Indian Languages belong to several language families, the major ones being the Indo-Aryan languages spoken by 78.05% of Indians and the Dravidian languages spoken by 19.64% of Indians. Languages spoken by the remaining 2.31% of the population belong to the Austroasiatic, Sino-Tibetan, Tai-Kadai.
The Official Languages Act, 1963, allowed for the continuation of English alongside Hindi in the Indian government indefinitely until legislation decides to change it. The form of numerals to be used for the official purposes of the Union were supposed to be the international form of Indian numerals, distinct from the numerals used in most English-speaking countries. Despite the misconceptions, Hindi is not the national language of India. The Constitution of India does not give any language the status of national language.
Classical Languages of India
In 2004, the Government of India declared that languages that met certain requirements could be accorded the status of a “Classical Language in India”. Over the next few years, several languages were granted the Classical status, and demands have been made for other languages, including Marathi.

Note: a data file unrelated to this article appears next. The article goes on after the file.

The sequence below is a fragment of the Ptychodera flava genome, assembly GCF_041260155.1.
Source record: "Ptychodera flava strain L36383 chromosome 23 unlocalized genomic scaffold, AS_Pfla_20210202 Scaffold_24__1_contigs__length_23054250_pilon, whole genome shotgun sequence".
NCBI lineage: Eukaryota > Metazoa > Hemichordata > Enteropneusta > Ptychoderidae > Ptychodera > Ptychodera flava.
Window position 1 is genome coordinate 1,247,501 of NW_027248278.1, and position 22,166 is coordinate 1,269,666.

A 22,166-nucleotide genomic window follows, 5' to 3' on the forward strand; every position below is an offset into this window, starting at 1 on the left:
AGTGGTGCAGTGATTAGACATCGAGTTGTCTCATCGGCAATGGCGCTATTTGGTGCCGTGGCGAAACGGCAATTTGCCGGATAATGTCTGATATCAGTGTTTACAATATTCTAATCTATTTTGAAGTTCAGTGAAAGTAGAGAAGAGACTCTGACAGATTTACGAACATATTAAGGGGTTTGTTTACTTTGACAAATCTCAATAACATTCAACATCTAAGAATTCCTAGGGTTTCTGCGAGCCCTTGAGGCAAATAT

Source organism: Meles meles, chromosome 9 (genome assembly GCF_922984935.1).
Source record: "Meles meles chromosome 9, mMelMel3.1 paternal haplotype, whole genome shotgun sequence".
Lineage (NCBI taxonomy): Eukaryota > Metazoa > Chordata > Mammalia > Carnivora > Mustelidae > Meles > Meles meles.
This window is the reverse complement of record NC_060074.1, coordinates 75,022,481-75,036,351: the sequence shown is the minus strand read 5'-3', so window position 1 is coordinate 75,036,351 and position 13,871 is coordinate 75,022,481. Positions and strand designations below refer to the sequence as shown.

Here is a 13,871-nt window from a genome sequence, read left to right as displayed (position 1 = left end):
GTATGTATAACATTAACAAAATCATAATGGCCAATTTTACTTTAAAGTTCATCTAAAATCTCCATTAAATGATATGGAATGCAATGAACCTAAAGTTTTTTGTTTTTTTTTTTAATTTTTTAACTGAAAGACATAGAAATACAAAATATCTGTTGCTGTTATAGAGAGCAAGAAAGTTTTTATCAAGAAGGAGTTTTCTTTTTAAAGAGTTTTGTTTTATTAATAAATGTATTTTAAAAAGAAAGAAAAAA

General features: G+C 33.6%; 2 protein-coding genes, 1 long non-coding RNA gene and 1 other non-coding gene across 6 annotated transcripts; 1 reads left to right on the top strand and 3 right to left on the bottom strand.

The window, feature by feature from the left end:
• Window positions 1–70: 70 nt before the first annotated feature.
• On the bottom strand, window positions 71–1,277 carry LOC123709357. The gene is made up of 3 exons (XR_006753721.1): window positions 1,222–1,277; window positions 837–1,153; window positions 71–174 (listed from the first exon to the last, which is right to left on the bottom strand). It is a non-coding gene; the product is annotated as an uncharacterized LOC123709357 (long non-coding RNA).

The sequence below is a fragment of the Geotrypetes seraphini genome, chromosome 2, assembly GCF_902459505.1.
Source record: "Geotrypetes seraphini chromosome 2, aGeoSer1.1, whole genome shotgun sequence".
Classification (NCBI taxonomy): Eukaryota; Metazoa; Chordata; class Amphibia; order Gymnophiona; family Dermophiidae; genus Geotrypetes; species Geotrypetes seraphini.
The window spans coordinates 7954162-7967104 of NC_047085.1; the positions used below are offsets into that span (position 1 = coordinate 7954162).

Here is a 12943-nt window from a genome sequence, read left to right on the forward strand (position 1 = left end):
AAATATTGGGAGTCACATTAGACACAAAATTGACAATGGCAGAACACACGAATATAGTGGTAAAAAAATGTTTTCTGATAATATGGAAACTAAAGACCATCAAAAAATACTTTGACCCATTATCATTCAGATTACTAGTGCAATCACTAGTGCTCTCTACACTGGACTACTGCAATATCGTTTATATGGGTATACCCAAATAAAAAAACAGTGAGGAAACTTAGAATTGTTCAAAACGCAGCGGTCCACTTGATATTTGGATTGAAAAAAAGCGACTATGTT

Languages thus far declared to be Classical:
- Tamil (in 2004)
- Sanskrit (in 2005)
- Kannada (in 2008)
- Telugu (in 2008),
- Malayalam (in 2013)
- Odia (in 2014)
Scheduled Indian Languages
The Eighth Schedule of the Constitution of India, as of 1 December 2007, lists 22 languages, which are given in the table below together with the regions where they are used.